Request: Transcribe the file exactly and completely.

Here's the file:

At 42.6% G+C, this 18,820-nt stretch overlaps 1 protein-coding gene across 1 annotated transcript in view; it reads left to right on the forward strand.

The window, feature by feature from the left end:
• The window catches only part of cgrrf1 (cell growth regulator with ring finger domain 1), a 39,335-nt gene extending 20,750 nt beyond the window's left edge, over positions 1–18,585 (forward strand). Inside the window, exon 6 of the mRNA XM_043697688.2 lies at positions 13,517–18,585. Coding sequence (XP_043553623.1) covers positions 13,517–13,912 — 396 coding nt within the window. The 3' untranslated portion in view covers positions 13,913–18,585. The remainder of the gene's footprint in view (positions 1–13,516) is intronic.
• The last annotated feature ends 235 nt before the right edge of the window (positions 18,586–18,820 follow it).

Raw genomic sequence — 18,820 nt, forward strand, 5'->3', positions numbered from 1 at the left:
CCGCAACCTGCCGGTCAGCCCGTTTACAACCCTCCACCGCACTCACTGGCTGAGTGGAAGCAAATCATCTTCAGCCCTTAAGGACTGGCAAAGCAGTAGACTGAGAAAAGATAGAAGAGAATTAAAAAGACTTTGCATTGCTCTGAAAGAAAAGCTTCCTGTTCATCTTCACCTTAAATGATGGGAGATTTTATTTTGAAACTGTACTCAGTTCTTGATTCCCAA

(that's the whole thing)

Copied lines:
At 42.6% G+C, this 18,820-nt stretch overlaps 1 protein-coding gene across 1 annotated transcript in view; it reads left to right on the forward strand.

The window, feature by feature from the left end:
• The window catches only part of cgrrf1 (cell growth regulator with ring finger domain 1), a 39,335-nt gene extending 20,750 nt beyond the window's left edge, over positions 1–18,585 (forward strand). Inside the window, exon 6 of the mRNA XM_043697688.2 lies at positions 13,517–18,585. Coding sequence (XP_043553623.1) covers positions 13,517–13,912 — 396 coding nt within the window. The 3' untranslated portion in view covers positions 13,913–18,585. The remainder of the gene's footprint in view (positions 1–13,516) is intronic.
• The last annotated feature ends 235 nt before the right edge of the window (positions 18,586–18,820 follow it).

Raw genomic sequence — 18,820 nt, forward strand, 5'->3', positions numbered from 1 at the left:
CCGCAACCTGCCGGTCAGCCCGTTTACAACCCTCCACCGCACTCACTGGCTGAGTGGAAGCAAATCATCTTCAGCCCTTAAGGACTGGCAAAGCAGTAGACTGAGAAAAGATAGAAGAGAATTAAAAAGACTTTGCATTGCTCTGAAAGAAAAGCTTCCTGTTCATCTTCACCTTAAATGATGGGAGATTTTATTTTGAAACTGTACTCAGTTCTTGATTCCCAA